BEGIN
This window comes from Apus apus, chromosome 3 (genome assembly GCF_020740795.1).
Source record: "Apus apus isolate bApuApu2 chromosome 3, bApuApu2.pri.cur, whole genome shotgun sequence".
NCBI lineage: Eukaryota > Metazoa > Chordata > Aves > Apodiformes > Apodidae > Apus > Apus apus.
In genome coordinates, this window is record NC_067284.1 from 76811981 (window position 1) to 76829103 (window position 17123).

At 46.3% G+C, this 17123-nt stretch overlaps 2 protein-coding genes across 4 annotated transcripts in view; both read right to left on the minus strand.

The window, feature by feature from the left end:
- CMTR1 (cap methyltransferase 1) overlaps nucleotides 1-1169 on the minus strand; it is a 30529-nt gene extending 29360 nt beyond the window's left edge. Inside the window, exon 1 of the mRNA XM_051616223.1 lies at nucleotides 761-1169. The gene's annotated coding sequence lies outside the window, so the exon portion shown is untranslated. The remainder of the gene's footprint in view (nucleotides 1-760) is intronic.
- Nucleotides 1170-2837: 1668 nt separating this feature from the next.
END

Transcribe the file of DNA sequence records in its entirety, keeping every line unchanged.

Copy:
This window comes from Apus apus, chromosome 3 (genome assembly GCF_020740795.1).
Source record: "Apus apus isolate bApuApu2 chromosome 3, bApuApu2.pri.cur, whole genome shotgun sequence".
NCBI lineage: Eukaryota > Metazoa > Chordata > Aves > Apodiformes > Apodidae > Apus > Apus apus.
In genome coordinates, this window is record NC_067284.1 from 76811981 (window position 1) to 76829103 (window position 17123).

At 46.3% G+C, this 17123-nt stretch overlaps 2 protein-coding genes across 4 annotated transcripts in view; both read right to left on the minus strand.

The window, feature by feature from the left end:
- CMTR1 (cap methyltransferase 1) overlaps nucleotides 1-1169 on the minus strand; it is a 30529-nt gene extending 29360 nt beyond the window's left edge. Inside the window, exon 1 of the mRNA XM_051616223.1 lies at nucleotides 761-1169. The gene's annotated coding sequence lies outside the window, so the exon portion shown is untranslated. The remainder of the gene's footprint in view (nucleotides 1-760) is intronic.
- Nucleotides 1170-2837: 1668 nt separating this feature from the next.